I wonder whether we will in the future be saying Before Pandemic and After Pandemic: BP and AP. On this feast of St Mildred which the church celebrates today I will use the words “Before Pandemic.” It was BP since coming to Canterbury that I counted as a great blessing that I was a short drive away from St Mildred’s Priory the home of a community of Benedictine nuns that was founded in the 8th Century. I would be able to go there for a quiet day and share in the various offices of the day.
It says that according to legend, Minster Abbey was a double monastery founded AD 670 by Domne Eafe a Kentish princess who accepted land for a house of prayer as wergild for the killing of her brothers Aethered and Aetheberht. The story is that she was granted as much land as her pet deer could run around in a day, whence the deer used to symbolise Minster-in-Thanet.
Domne Eafe was succeeded as abbess in about 700 by her daughter Mitdrith (Mildred) whose feast it is today. She was educated in the french nunnery of Chellerd and on her return received the Benedictine habit from St Theodore of Canterbury. Her relics were first enshrined at Canterbury and afterwards removed to Holland. In 1882 her feast was officially reinstated by Pope Leo XIII. In 1937 the abbey was bought by nuns of the Benedictine Order, and in 1937 a relic of St Mildred was brought there.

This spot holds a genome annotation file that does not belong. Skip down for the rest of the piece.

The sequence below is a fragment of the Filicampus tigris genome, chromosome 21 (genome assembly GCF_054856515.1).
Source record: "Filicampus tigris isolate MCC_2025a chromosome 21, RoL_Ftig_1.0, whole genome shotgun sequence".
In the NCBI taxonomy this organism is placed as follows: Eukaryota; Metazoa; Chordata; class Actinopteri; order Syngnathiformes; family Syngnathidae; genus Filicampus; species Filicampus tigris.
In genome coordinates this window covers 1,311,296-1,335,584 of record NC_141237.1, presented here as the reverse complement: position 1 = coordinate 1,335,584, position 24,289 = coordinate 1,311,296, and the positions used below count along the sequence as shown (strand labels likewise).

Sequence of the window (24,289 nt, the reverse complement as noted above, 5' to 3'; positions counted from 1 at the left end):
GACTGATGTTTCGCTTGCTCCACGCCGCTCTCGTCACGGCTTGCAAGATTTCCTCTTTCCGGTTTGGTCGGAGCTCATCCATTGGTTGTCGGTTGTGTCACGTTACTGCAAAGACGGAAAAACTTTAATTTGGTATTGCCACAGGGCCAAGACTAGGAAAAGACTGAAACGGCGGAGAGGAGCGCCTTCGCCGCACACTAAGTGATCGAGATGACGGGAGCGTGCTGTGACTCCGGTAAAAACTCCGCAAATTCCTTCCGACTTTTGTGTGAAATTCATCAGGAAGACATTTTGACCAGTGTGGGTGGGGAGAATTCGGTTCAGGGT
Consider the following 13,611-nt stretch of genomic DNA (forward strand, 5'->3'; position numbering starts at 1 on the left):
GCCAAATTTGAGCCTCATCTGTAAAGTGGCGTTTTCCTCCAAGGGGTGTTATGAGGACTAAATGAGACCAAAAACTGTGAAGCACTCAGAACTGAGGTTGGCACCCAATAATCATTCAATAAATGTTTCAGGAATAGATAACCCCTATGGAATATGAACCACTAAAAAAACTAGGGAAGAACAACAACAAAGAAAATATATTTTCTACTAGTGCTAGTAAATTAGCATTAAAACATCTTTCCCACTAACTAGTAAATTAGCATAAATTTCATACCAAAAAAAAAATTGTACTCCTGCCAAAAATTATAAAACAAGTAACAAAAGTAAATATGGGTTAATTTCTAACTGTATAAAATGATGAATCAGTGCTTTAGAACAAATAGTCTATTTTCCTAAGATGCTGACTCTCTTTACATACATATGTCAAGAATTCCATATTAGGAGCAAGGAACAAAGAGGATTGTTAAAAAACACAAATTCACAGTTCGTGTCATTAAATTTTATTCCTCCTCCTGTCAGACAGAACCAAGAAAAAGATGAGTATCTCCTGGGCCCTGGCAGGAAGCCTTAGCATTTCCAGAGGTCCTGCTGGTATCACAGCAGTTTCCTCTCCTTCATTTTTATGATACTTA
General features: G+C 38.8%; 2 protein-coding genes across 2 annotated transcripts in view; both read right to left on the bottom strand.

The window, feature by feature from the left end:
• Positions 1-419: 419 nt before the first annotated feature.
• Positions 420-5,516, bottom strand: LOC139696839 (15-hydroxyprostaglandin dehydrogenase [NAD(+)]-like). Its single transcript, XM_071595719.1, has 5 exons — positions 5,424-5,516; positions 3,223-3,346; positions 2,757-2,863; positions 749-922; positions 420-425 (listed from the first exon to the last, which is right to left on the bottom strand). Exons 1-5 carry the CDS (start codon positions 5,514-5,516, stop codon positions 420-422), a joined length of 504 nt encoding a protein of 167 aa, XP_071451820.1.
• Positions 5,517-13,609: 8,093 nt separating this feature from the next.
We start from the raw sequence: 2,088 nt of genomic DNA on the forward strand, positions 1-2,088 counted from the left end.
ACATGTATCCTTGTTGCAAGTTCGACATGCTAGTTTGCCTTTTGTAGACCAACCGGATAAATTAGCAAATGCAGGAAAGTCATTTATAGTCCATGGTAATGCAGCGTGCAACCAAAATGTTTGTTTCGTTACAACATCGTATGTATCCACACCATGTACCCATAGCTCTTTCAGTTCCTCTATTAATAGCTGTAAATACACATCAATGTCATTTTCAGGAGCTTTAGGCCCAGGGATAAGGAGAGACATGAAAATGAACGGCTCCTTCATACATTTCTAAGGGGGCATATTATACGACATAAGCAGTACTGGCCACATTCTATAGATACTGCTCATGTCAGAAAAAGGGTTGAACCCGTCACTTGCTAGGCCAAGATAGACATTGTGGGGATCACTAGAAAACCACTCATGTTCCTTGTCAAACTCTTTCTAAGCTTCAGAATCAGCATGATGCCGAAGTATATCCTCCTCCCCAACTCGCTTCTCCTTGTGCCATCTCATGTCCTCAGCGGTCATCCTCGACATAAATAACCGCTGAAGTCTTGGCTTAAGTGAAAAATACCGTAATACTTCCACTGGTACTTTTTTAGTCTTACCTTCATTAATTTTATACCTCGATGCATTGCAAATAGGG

Mildred was one of the most popular Saints in medieval England. In her life she is described as “ever merciful, of easy temper and tranquil”.
Let us pray today for the nuns at Minster on the isle of Thanet and thank God for they witness of prayer and service. We also pray for the Anglican parish community of St Mildred, St Dunstan and St Peter here in Canterbury.